An Interview with Peter Carey
(Conducted on 26 March 2004 in Manhattan)
GAILE: Out of the nine novels you have so far published, five could be classified as historical novels – of course, ones of a particularly postmodern brand, whether you call them historiographic metafictions, factions, histories or anything of the sort. Why do you again and again decide to write about the Australian past with so much happening in present-day Australia? I'm thinking of reconciliation, the Republican Movement and so on.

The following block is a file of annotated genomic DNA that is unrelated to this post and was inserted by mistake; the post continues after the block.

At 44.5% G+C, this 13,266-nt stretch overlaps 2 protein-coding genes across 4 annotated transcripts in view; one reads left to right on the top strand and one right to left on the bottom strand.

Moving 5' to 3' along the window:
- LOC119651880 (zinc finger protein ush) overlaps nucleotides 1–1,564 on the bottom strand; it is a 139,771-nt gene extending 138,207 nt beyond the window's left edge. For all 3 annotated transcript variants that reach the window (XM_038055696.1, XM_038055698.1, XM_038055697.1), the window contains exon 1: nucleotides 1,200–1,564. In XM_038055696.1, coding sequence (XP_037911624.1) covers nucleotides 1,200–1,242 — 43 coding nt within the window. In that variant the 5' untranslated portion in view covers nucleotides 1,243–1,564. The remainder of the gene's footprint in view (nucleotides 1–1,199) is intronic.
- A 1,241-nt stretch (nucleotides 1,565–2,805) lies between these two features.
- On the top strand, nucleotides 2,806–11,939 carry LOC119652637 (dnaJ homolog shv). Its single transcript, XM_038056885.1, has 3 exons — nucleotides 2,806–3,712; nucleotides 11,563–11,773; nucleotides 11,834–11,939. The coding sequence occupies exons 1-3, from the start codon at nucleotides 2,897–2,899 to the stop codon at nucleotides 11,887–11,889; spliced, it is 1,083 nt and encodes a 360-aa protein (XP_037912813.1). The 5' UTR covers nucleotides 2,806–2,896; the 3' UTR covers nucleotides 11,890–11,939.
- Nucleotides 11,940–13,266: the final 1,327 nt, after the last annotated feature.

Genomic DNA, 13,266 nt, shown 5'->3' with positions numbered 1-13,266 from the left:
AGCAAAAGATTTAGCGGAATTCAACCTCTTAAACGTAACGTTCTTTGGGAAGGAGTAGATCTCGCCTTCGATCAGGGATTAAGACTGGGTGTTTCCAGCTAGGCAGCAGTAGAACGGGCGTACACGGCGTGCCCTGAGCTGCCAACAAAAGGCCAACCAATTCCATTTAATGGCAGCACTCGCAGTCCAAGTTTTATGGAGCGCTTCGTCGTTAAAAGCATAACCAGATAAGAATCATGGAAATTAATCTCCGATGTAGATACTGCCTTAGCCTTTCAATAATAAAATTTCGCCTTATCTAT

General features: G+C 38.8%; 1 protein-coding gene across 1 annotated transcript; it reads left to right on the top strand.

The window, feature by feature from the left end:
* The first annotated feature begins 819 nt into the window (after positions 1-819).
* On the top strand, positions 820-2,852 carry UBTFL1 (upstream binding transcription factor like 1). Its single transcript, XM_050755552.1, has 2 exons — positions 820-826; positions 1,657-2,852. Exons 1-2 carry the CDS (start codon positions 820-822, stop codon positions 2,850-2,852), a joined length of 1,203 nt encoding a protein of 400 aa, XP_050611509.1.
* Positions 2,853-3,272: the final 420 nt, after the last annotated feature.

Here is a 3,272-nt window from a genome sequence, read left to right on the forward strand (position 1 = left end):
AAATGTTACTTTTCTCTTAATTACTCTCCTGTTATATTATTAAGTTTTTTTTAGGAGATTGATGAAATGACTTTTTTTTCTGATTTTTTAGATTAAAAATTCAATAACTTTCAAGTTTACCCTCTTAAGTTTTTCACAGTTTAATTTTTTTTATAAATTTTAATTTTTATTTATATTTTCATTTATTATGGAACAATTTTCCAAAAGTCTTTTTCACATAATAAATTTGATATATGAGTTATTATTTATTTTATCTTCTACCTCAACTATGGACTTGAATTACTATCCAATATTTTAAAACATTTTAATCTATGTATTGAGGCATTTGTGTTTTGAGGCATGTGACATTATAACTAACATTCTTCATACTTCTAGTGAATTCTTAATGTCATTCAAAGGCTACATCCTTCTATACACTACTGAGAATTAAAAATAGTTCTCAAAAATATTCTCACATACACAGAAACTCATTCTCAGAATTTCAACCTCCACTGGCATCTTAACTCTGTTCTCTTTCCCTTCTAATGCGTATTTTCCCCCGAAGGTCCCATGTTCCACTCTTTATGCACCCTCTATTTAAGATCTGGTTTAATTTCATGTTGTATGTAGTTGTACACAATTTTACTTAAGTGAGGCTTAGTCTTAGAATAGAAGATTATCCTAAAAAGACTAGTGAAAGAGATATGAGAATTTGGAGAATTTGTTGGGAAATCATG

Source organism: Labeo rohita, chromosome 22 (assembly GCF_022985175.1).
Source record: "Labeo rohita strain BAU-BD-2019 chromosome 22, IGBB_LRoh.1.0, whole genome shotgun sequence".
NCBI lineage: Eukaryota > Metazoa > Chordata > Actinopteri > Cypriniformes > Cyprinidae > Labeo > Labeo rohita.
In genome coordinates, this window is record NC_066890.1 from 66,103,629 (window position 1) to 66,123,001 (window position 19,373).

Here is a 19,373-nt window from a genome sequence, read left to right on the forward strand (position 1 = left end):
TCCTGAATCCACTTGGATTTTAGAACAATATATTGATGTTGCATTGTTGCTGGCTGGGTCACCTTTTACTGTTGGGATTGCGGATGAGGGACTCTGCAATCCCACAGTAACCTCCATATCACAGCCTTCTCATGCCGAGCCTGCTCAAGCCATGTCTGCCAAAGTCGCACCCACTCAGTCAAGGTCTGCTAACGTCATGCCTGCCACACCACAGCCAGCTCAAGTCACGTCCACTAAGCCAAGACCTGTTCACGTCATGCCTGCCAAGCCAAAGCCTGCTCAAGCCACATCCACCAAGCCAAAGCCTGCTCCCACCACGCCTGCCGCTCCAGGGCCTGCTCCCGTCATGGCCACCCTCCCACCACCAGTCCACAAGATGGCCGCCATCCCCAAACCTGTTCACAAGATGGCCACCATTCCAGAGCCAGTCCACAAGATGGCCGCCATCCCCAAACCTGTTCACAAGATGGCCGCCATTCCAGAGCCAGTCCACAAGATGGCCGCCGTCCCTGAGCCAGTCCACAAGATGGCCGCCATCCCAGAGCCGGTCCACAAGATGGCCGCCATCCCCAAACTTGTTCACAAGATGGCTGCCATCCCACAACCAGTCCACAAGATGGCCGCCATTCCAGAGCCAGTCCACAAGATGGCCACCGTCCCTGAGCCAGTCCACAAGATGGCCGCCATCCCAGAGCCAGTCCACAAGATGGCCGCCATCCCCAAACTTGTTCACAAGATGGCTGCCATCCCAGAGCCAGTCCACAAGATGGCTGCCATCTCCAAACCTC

CAREY: Within the question lies the argument that Shakespeare could have been doing more socially meaningful things than writing Richard III. But of course we all know it's a work of art, and we don't wish it to be investigative reporting, or even history. Do you go to Richard III to find out what really happened? No, you go to it because it's great literature, and because of this it can be used as a lens through which to look at Shakespeare's time or our own. The utilitarian view of literature is useful in the case of journalism, history, philosophy, but it doesn't seem a productive way for this novelist to think. Of course we're all passionately concerned by the politics of the present. And it would be a very narrow pedestrian reader who could not see the relevance of Jack Maggs to the Republican Movement, for instance, or to see that Oscar and Lucinda or even Illywhacker might illuminate, and be illuminated by, the issue of reconciliation. It's trite, but important, to also remember that the present always has its feet in the past. In Australia, where the past has been the subject of denial and memory-loss, it's essential, it seems to me, to go back to the past and try and untangle all the lies we've told and been told. I think we've often been incredibly lazy. Ned Kelly is a really good example. At the time I announced my intention to tackle him, many of my friends said, “oh well, we know all about Ned Kelly!” Well, of course we didn't.